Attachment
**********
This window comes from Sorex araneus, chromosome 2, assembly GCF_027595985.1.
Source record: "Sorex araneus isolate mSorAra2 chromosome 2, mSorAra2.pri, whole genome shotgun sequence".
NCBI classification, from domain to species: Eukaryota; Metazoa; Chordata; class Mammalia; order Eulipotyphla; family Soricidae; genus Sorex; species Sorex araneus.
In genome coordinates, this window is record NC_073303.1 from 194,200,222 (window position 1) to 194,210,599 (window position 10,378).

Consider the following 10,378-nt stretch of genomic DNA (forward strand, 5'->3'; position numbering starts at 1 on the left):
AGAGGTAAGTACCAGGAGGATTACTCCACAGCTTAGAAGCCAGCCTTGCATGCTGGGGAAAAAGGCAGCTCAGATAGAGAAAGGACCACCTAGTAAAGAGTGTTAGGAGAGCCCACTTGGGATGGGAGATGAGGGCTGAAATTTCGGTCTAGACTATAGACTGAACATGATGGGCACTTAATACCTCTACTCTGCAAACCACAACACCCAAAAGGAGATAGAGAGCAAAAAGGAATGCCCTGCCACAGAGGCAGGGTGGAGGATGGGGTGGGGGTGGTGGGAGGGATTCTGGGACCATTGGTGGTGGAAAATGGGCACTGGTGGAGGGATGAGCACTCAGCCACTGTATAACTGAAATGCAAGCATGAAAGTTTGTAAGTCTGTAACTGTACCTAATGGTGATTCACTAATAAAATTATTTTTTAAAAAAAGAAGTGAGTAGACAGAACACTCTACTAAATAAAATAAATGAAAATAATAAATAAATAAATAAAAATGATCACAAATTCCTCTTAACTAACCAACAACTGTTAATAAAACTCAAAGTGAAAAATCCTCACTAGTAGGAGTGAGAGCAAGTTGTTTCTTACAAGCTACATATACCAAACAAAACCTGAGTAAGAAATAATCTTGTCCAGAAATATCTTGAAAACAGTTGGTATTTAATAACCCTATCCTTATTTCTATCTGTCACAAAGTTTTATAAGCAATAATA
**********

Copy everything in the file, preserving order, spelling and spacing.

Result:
This window comes from Sorex araneus, chromosome 2, assembly GCF_027595985.1.
Source record: "Sorex araneus isolate mSorAra2 chromosome 2, mSorAra2.pri, whole genome shotgun sequence".
NCBI classification, from domain to species: Eukaryota; Metazoa; Chordata; class Mammalia; order Eulipotyphla; family Soricidae; genus Sorex; species Sorex araneus.
In genome coordinates, this window is record NC_073303.1 from 194,200,222 (window position 1) to 194,210,599 (window position 10,378).

Consider the following 10,378-nt stretch of genomic DNA (forward strand, 5'->3'; position numbering starts at 1 on the left):
AGAGGTAAGTACCAGGAGGATTACTCCACAGCTTAGAAGCCAGCCTTGCATGCTGGGGAAAAAGGCAGCTCAGATAGAGAAAGGACCACCTAGTAAAGAGTGTTAGGAGAGCCCACTTGGGATGGGAGATGAGGGCTGAAATTTCGGTCTAGACTATAGACTGAACATGATGGGCACTTAATACCTCTACTCTGCAAACCACAACACCCAAAAGGAGATAGAGAGCAAAAAGGAATGCCCTGCCACAGAGGCAGGGTGGAGGATGGGGTGGGGGTGGTGGGAGGGATTCTGGGACCATTGGTGGTGGAAAATGGGCACTGGTGGAGGGATGAGCACTCAGCCACTGTATAACTGAAATGCAAGCATGAAAGTTTGTAAGTCTGTAACTGTACCTAATGGTGATTCACTAATAAAATTATTTTTTAAAAAAAGAAGTGAGTAGACAGAACACTCTACTAAATAAAATAAATGAAAATAATAAATAAATAAATAAAAATGATCACAAATTCCTCTTAACTAACCAACAACTGTTAATAAAACTCAAAGTGAAAAATCCTCACTAGTAGGAGTGAGAGCAAGTTGTTTCTTACAAGCTACATATACCAAACAAAACCTGAGTAAGAAATAATCTTGTCCAGAAATATCTTGAAAACAGTTGGTATTTAATAACCCTATCCTTATTTCTATCTGTCACAAAGTTTTATAAGCAATAATA